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いちいち腹のたつことを、わざわざ言いにこないでよ
Don't come specially to say things which make me angry (my translation attempt)

I'm confused by 腹がたつ. It's my understanding that it means 'to get/become angry' rather than 'to make angry'. How can I understand what's going on here?

More generally, how do I say things like 'That person makes me angry' or 'Eating cake makes me happy. I include both examples because I suspect that people making you feel things is different from things making you feel things.

  • You'd better not care about your native language or English too much. I'm tired, or I'm excited in English, but any Japanese people could never think them to be expressed in the passive if they hadn't learnt other languages. – Toshihiko Feb 9 '16 at 23:34
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My gut feeling is that the cause of your confusion is the true transitivity of the idiomatic expression 「[腹]{はら}が[立]{た}つ」. You already seem to know it is intransitive in Japanese, but you rightly translated it as if it were transitive -- "things which make me angry".

Of course, you could have translated 「腹の立つこと」 as "things that I get angry over" or the like and the original transitivity would have been retained. In translation, however, whatever sounds better in the target language is the better translation.

You have achieved a good translation at the cost of a Japanese intransitive verb getting unduly treated like a bloody stupid transitive one. That kind of thing, however, happens all the time when translating between two unrelated languages.

At least, the above is what the average Japanese-speaker with a weird French username thinks is happening here.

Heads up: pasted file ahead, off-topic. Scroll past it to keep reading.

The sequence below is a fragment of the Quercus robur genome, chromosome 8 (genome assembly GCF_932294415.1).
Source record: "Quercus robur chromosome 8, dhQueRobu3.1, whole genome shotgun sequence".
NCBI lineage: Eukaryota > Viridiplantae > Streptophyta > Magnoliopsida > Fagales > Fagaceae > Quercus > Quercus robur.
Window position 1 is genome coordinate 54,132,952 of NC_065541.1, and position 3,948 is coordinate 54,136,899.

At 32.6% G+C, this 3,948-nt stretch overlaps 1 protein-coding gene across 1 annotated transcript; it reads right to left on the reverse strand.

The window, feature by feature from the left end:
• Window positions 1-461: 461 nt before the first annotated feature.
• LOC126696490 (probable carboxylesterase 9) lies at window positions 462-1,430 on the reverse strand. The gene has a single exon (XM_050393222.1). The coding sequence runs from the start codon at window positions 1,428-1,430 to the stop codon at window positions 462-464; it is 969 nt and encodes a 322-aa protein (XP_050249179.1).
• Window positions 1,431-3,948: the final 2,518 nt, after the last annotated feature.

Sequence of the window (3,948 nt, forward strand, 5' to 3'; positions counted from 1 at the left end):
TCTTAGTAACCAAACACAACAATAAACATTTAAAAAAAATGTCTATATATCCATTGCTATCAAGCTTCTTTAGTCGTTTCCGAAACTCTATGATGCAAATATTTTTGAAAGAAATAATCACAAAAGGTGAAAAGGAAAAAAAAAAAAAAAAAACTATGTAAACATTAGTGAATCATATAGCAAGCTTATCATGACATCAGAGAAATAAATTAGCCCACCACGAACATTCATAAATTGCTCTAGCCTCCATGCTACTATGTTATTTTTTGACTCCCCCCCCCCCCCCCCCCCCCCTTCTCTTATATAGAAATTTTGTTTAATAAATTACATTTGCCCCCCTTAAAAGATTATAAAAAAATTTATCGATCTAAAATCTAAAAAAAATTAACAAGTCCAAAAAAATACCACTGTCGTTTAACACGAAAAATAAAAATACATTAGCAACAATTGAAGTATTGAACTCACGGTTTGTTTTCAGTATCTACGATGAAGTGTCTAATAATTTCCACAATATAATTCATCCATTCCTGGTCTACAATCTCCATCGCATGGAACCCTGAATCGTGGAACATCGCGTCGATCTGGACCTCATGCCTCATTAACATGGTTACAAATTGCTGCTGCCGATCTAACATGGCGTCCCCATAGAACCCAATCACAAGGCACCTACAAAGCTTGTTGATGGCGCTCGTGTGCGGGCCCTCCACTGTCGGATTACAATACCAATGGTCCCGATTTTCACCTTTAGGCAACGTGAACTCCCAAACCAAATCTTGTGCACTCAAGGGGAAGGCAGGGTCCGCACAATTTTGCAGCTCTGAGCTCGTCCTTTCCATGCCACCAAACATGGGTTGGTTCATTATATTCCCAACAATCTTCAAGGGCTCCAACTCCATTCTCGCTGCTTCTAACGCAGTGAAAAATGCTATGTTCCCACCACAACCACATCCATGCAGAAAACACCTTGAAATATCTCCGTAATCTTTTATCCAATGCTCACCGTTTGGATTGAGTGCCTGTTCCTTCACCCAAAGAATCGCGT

"More generally, how do I say things like 'That person makes me angry' or 'Eating cake makes me happy. I include both examples because I suspect that people making you feel things is different from things making you feel things."

This is highly related to what I have ranted about above.

In natural settings, Japanese-speakers would not say the directly translated versions of "That person makes me angry." or "Eating cake makes me happy.", period.

The direct translations I am referring to would be:

「あの[人]{ひと}は[私]{わたし}を[怒]{おこ}らせる。」 and

「ケーキを[食]{た}べることは私を[幸]{しあわ}せにする。」, respectively.

Again, we would practically never say either of those in a natural setting. You would undoubtedly sound like a robot if you used those sentences in real life with a native speaker.

We do not use causative verb forms to express those feelings in Japanese. We would instead use sentences such as:

「(私は)あの人に[怒]{おこ}っている。」

「(私は)あの人に腹が立っている。」

「ケーキを[食]{た}べていると[幸]{しあわ}せな[気分]{きぶん}になれる。」

「ケーキを食べている[時]{とき}が[一番]{いちばん}幸せです。」

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    On the other hand, sentences like あの人は周りを怒らせる (he makes others around him angry) and ケーキは食欲を掻き立てる (cakes stir appetite) are not that unnatural. That's because tendency to become the subject is stronger by this order: 私>あの人>周り>ケーキ>食欲. – user4092 Feb 10 '16 at 18:04

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